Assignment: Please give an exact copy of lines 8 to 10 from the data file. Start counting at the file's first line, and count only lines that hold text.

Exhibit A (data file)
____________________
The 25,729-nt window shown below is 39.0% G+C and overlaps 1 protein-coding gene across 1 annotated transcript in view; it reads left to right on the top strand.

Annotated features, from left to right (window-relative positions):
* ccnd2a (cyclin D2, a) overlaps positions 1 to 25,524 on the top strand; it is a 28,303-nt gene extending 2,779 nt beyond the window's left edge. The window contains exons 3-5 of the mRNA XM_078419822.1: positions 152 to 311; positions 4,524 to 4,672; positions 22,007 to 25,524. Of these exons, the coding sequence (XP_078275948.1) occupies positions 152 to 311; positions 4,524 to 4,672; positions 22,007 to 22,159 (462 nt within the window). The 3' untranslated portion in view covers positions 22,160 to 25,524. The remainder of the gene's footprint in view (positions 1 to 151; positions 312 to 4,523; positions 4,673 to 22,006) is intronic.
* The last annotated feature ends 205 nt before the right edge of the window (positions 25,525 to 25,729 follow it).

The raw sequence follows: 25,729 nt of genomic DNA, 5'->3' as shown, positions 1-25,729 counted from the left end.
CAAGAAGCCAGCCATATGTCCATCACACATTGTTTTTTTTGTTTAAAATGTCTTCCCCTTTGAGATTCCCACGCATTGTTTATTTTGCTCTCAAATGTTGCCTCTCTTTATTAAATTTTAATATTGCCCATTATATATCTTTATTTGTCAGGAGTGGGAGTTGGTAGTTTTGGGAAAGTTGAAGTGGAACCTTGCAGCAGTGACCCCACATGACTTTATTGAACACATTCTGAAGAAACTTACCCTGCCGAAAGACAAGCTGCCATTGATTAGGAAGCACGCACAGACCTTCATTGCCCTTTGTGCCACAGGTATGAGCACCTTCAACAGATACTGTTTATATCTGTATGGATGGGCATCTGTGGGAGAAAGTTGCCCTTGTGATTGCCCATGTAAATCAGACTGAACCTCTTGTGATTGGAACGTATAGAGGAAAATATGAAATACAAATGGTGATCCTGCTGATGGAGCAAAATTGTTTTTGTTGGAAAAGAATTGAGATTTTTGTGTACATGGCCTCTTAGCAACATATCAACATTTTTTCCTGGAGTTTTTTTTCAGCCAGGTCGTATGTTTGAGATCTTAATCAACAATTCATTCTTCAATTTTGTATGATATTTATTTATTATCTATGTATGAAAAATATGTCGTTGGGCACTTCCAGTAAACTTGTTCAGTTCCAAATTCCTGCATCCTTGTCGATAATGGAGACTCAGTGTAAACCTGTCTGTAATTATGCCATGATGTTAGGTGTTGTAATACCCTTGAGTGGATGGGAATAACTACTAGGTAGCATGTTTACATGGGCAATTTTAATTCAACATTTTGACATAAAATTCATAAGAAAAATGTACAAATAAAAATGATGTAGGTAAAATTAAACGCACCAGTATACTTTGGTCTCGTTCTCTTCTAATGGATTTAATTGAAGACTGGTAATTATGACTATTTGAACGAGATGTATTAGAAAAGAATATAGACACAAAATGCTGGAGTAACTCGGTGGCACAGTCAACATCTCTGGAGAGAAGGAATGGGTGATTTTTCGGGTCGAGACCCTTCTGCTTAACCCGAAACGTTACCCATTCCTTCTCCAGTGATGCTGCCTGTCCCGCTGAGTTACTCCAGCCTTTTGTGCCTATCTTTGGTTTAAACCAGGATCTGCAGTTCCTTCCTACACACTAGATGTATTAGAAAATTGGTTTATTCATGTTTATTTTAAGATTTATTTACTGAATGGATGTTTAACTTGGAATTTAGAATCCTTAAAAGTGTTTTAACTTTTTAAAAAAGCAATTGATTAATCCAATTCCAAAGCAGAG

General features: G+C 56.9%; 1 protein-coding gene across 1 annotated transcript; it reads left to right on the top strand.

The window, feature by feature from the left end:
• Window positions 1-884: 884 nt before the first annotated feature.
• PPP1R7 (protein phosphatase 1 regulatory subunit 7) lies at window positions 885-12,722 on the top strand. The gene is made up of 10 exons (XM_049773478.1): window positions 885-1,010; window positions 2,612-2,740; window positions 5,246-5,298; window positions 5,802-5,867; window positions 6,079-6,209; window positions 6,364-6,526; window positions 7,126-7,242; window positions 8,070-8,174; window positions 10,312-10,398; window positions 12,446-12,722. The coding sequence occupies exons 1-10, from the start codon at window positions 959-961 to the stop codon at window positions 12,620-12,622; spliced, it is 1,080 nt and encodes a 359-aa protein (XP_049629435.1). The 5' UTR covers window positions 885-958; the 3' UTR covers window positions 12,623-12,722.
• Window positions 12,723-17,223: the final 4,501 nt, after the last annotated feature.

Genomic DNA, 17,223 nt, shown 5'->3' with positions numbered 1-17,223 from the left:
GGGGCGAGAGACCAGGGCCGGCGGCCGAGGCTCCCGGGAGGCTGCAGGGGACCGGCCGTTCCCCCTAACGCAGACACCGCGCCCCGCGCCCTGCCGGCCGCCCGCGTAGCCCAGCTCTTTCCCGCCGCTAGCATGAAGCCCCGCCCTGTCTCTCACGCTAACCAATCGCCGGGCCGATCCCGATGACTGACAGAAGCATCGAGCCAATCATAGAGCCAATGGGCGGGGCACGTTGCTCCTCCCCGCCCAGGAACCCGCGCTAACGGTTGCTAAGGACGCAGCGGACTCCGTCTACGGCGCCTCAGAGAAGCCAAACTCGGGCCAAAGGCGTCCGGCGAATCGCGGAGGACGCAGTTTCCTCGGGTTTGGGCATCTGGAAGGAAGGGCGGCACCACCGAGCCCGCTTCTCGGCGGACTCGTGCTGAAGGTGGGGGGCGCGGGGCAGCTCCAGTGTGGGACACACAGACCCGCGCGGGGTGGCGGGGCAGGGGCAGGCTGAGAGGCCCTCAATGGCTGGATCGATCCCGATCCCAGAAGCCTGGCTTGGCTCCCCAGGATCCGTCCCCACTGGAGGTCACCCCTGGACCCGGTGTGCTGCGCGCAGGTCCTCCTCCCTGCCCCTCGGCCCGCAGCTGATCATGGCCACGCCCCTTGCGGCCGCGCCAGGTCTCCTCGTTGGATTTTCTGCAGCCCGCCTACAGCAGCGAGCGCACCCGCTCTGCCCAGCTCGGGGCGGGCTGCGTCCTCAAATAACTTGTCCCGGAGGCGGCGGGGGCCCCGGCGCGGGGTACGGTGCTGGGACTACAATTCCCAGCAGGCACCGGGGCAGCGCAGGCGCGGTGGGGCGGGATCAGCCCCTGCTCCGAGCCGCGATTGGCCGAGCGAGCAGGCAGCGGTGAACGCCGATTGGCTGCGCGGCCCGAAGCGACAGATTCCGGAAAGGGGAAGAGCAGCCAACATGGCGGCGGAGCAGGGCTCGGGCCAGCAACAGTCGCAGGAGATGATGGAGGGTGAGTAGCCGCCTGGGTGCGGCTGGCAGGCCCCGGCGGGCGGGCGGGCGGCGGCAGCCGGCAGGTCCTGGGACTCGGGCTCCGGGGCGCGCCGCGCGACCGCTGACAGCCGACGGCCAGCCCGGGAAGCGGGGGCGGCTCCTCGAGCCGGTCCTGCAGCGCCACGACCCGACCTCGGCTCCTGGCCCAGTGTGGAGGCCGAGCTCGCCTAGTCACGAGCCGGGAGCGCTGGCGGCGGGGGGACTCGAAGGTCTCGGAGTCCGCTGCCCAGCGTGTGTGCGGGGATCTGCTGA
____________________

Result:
The window, feature by feature from the left end:
• Window positions 1-884: 884 nt before the first annotated feature.
• PPP1R7 (protein phosphatase 1 regulatory subunit 7) lies at window positions 885-12,722 on the top strand. The gene is made up of 10 exons (XM_049773478.1): window positions 885-1,010; window positions 2,612-2,740; window positions 5,246-5,298; window positions 5,802-5,867; window positions 6,079-6,209; window positions 6,364-6,526; window positions 7,126-7,242; window positions 8,070-8,174; window positions 10,312-10,398; window positions 12,446-12,722. The coding sequence occupies exons 1-10, from the start codon at window positions 959-961 to the stop codon at window positions 12,620-12,622; spliced, it is 1,080 nt and encodes a 359-aa protein (XP_049629435.1). The 5' UTR covers window positions 885-958; the 3' UTR covers window positions 12,623-12,722.